French toothfish fisheries’ MSC certification renewed

The Kerguelen and Crozet toothfish fishery renews its MSC certification for sustainable fishing

On 20th December, the longlining toothfish fishery around the Kerguelen and Crozet Islands in the southern seas (Southern Indian and Antarctic Oceans) confirmed its sustainable fishing practices by renewing its MSC certification. The French fishing companies concerned, members of the SARPC*, passed the evaluation according to the latest version of the MSC Fisheries Standard and proved that they ensure the sustainability of toothfish stocks and minimize their impact on ecosystems.


Patagonian toothfish (Dissostichus eleginoides) is a very valuable species, mainly sold in the American and Asian markets. This fish, which is found between 200 and 2500m, can live more than 50 years and reach more than 2m long. The toothfish is caught by bottom set longline gears during tides of several months in the southern waters, before being landed in La Réunion. The fishery is composed of seven longliners from 6 French fishing companies**, grouped under SARPC since 2002. It operates in the CCAMLR management zone*** and respects all key measures.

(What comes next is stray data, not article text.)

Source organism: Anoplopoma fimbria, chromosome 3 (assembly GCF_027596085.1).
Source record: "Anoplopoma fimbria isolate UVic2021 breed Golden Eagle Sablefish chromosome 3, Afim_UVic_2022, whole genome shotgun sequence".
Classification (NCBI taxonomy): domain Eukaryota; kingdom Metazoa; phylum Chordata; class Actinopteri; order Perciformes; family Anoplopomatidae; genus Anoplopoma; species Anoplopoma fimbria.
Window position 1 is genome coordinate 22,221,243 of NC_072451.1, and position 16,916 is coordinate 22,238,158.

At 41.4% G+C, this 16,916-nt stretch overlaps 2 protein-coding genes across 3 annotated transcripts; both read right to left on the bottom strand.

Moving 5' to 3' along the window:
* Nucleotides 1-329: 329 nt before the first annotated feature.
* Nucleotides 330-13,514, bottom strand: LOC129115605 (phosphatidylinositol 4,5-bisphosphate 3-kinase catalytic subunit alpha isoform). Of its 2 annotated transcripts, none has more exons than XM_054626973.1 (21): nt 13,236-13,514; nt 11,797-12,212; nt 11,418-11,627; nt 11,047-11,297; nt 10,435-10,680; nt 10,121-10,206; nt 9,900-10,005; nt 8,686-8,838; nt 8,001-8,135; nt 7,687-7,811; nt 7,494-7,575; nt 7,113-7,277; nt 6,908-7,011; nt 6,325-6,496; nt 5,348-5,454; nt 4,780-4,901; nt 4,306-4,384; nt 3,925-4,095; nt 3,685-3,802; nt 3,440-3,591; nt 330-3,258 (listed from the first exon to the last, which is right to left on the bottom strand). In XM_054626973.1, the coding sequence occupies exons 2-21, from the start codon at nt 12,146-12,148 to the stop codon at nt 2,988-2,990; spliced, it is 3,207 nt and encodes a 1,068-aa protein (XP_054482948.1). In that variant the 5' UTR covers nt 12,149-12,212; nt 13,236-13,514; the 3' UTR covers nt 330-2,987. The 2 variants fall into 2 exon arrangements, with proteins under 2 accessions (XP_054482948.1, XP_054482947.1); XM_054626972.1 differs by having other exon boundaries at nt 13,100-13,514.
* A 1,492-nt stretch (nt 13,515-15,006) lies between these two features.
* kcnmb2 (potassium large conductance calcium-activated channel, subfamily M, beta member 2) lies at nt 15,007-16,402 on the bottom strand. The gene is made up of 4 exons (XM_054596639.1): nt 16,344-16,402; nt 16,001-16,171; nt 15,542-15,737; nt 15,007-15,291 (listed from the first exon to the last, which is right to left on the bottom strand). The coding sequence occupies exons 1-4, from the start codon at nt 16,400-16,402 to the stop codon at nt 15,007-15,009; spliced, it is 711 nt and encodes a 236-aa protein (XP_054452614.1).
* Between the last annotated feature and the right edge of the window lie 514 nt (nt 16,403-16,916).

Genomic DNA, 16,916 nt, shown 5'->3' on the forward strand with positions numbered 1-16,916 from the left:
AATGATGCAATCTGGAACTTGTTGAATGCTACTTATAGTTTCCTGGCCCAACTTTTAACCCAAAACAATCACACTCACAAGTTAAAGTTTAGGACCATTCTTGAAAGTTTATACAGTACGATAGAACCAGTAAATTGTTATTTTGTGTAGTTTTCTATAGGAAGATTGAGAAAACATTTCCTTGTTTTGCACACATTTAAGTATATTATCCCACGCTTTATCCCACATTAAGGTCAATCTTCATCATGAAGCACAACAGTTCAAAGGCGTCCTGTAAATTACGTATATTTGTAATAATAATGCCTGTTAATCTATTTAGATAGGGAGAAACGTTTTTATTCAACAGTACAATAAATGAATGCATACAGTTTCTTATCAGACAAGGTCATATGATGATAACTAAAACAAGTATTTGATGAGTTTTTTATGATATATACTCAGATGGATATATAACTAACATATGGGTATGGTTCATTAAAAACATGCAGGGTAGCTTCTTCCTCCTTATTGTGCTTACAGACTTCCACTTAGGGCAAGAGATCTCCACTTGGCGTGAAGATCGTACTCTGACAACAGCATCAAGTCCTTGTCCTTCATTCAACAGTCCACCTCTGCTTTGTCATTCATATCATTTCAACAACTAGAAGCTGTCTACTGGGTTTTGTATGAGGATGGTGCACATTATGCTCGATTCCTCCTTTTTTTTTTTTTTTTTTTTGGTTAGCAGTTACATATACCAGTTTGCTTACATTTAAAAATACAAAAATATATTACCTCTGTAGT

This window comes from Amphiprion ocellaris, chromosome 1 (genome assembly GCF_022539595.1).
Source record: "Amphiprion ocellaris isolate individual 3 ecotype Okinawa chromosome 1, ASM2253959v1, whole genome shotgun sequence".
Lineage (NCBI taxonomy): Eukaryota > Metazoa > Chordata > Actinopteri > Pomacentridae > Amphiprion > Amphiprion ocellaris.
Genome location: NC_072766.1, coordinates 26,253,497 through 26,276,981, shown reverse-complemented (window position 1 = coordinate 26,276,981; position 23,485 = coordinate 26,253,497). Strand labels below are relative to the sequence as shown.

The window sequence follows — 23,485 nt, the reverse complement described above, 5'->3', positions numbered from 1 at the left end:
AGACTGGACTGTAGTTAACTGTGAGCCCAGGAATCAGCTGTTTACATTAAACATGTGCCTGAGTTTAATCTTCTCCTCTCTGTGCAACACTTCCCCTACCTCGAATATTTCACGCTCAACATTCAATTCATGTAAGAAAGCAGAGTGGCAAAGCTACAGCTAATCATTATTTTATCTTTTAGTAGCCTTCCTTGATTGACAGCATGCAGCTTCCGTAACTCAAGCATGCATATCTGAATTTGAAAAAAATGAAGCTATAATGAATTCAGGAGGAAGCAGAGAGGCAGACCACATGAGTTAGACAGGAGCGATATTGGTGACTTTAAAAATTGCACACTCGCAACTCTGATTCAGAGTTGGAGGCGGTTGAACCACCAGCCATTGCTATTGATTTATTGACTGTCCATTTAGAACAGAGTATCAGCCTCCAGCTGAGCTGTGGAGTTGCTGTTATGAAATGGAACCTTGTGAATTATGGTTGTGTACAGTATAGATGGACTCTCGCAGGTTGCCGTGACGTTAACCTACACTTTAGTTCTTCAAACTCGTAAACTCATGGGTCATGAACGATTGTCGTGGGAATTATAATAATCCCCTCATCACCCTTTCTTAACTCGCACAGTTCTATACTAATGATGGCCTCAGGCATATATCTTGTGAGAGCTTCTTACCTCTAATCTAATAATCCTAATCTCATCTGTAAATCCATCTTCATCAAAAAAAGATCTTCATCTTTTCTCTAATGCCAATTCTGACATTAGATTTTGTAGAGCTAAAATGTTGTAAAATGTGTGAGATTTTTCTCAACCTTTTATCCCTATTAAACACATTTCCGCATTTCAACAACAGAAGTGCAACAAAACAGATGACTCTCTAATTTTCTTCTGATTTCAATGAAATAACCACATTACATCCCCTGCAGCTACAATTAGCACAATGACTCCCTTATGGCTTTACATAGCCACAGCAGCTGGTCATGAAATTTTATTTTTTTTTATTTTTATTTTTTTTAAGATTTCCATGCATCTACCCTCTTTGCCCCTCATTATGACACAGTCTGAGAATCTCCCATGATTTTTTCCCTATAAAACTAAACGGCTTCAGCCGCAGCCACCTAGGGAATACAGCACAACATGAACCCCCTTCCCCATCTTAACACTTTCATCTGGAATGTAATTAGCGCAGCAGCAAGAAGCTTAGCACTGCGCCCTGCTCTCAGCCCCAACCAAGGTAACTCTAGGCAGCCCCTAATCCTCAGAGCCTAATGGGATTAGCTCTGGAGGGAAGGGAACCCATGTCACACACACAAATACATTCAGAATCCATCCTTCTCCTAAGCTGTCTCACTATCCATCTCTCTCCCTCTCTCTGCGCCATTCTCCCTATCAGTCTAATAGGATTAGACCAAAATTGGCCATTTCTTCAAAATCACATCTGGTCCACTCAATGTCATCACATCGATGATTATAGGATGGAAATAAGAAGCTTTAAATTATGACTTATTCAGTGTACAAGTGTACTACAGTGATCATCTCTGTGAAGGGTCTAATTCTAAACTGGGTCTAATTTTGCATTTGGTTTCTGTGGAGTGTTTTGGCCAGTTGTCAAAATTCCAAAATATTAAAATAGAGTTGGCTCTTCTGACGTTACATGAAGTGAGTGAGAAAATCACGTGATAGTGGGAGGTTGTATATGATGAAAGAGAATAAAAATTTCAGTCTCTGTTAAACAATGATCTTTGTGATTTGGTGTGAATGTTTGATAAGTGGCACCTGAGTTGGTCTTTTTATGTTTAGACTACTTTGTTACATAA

Toothfish stocks assessments conducted by the National Museum of Natural History (Muséum national d’Histoire Naturelle, MNHN) and reviewed by CCAMLR as well as tagging operations provide a better understanding of the biology of the species and ensure that the toothfish population is in good health. The management of the Kerguelen and Crozet stocks is carried out by the administration of the French Southern and Antarctic Territories (Terres Australes et Antarctiques Françaises, TAAF), which sets the annual catch quotas on the basis of scientific advice from the MNHN and the requirements of CCAMLR.